Equipment and Solutions


Man operating a forklift

Forklifts have a more than 100-year history of use in various industries. They play several roles in facilitating material handling and product movement, both within a contained setting and through the broader supply chain.


The idea for the modern forklift dates back to the early 20th century, with the invention of the first powered platform systems. The onset of World War One sped-up development of this technology and, by 1918, the first lift trucks had entered the commercial market. The invention of hydraulics in the 1930s led to more powerful machines, while the adoption of standardized pallet sizes around the same time made mass production possible.

The onset once again of war led to the need for more powerful equipment, with greater load carrying capacities and higher reach heights. Post-WW2, forklifts played a vital role in the ensuing manufacturing boom, particularly as safety systems improved and manufacturers introduced innovations such as space-saving narrow-aisle models.


Today, the most significant distinction between forklift types is between electric and internal combustion models. Electric models are battery-powered, whereas IC forklifts can run on gas, diesel, liquid petroleum gas (LPG) or compressed natural gas (CNG). Both types have advantages and disadvantages. Electric forklifts are easier to maintain and produce no emissions, making them best for indoor use. However, they require charging between use and often lack the power and durability of IC models.

IC forklifts tend to be more rugged and better suited for outdoor and rough terrain applications. However, they are noisier and more expensive to run and maintain. They also produce emissions that can be hazardous, which precludes their use in indoor areas or confined spaces.


Beyond the broad distinction between electric and IC forklifts, manufacturers and users classify forklifts into seven main classes:

  • Class 1 (Electric motor rider trucks): Conventional electric ride-on forklifts equipped with either air cushion or pneumatic tires. Air cushion models are suitable for indoor use only, while pneumatic models are more rugged and can be used in certain outdoor conditions.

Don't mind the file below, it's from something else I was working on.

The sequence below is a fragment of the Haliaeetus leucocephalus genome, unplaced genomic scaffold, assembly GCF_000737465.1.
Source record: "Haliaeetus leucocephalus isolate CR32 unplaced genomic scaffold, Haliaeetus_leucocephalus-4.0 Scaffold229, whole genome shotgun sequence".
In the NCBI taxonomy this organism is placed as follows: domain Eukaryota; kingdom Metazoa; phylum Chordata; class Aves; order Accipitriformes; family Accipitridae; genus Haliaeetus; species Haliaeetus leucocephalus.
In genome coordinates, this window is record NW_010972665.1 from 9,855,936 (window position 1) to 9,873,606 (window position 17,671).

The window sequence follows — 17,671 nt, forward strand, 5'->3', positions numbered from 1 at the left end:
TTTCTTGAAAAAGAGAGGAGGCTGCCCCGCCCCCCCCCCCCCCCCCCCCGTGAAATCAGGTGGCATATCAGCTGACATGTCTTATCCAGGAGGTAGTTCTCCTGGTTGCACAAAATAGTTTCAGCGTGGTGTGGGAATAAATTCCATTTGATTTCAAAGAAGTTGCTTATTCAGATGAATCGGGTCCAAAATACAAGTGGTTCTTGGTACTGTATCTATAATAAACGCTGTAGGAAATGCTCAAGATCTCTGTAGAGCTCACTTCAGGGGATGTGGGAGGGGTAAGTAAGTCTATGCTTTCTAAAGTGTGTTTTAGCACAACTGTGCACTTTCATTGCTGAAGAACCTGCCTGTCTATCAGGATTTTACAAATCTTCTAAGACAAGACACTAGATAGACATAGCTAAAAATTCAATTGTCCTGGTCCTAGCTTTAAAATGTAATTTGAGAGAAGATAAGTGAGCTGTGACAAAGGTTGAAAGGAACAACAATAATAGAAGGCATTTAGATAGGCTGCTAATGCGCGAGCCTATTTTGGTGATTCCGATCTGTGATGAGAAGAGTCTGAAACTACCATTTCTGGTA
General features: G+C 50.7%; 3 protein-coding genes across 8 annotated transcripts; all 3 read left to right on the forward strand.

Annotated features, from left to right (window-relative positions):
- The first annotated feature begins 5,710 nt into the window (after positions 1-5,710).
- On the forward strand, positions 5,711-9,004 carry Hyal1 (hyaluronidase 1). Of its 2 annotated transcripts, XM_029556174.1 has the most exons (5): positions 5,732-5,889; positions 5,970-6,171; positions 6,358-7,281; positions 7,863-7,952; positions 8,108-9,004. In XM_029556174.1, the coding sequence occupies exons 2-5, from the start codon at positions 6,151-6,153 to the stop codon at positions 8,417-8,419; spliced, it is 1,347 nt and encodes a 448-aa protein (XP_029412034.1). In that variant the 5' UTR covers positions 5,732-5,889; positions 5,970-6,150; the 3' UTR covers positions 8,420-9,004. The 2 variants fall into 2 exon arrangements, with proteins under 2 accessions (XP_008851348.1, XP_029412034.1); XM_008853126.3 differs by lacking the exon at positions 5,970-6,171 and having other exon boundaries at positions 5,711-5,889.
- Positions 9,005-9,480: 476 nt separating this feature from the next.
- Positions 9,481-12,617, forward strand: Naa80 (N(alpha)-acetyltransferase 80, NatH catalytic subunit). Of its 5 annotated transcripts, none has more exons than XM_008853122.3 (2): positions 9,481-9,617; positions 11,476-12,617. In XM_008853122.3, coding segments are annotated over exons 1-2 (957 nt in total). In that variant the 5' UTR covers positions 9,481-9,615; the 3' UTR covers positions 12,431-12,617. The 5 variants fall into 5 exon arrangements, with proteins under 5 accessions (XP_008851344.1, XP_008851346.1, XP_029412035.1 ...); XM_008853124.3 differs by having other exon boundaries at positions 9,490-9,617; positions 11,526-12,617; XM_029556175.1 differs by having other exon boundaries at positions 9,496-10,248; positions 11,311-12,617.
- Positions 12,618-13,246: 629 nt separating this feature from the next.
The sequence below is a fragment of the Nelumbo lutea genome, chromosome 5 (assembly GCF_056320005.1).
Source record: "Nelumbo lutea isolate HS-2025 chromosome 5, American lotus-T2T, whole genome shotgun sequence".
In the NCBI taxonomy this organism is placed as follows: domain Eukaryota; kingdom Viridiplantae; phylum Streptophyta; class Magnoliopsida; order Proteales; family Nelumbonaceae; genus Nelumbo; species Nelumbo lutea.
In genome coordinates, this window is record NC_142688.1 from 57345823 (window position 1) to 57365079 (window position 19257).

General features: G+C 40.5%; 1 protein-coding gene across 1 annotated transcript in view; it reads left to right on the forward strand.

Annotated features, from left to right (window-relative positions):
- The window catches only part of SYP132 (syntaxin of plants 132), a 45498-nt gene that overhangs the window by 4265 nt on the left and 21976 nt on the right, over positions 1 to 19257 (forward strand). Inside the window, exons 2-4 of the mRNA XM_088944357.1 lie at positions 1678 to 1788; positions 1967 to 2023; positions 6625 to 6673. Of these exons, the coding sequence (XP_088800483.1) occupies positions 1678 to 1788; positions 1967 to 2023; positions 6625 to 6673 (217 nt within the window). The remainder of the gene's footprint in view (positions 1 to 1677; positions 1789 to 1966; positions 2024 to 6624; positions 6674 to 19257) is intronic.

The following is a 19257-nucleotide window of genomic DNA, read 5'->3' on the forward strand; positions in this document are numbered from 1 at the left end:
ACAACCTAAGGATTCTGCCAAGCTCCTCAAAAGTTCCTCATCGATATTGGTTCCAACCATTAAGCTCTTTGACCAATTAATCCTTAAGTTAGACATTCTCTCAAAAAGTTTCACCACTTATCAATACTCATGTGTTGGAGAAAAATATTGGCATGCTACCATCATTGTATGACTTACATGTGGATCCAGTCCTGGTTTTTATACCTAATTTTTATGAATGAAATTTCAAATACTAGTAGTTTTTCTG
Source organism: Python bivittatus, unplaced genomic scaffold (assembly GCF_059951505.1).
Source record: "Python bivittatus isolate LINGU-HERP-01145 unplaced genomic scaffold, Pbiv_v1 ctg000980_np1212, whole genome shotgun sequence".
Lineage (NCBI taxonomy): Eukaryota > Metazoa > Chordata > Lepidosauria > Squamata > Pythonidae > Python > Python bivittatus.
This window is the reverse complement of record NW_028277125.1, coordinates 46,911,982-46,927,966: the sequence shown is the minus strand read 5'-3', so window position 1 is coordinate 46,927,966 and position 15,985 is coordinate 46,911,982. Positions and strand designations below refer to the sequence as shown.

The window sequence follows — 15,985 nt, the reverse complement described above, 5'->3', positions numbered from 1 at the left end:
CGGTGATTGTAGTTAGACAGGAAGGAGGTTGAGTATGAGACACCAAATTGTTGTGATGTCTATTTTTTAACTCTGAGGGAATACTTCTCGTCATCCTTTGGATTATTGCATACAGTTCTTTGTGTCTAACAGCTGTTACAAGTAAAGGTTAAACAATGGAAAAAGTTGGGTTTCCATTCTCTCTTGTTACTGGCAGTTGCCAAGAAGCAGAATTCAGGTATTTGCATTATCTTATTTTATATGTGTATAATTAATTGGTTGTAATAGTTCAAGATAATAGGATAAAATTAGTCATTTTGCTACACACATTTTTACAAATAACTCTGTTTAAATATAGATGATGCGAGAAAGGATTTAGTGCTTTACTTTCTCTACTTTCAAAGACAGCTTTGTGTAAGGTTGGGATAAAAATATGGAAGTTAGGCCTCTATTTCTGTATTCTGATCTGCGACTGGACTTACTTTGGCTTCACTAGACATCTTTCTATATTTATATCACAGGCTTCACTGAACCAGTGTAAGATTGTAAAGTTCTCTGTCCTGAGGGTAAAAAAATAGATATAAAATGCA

• Class 2 (Electric motor narrow aisle trucks): These have a small profile for use in narrow aisle facilities. Warehouses use narrow aisle configurations to save space and increase efficiency. Narrow aisle forklifts are purpose-built for maximum productivity in these environments.
  • Class 3 (Electric motor hand trucks): Essentially motorized pallet jacks used primarily for loading and unloading materials or lifting pallets short distances.
  • Class 4 (Cushion tire IC forklifts): Including gas, diesel, LPG or CNG-powered units, which have a low clearance and are primarily used indoors.
  • Class 5 (Pneumatic tire IC forklifts): Suitable for both indoor and outdoor use.
  • Class 6 (Electric motor or IC engine tractors): A type of specialty truck.
  • Class 7 (Rough terrain forklift trucks): With heavy-duty tires and components for use in demanding ground conditions.


If you’re new to forklifts, one of the best things you can do is invest in training. Forklifts are potentially dangerous devices. Unless you know how to use them safely, the odds of an on-the-job accident are high. RAKA can help you and your team get the training necessary to ensure a safe, productive workplace. Understanding the different types of forklifts and their uses is only the first step — contact us today to learn more.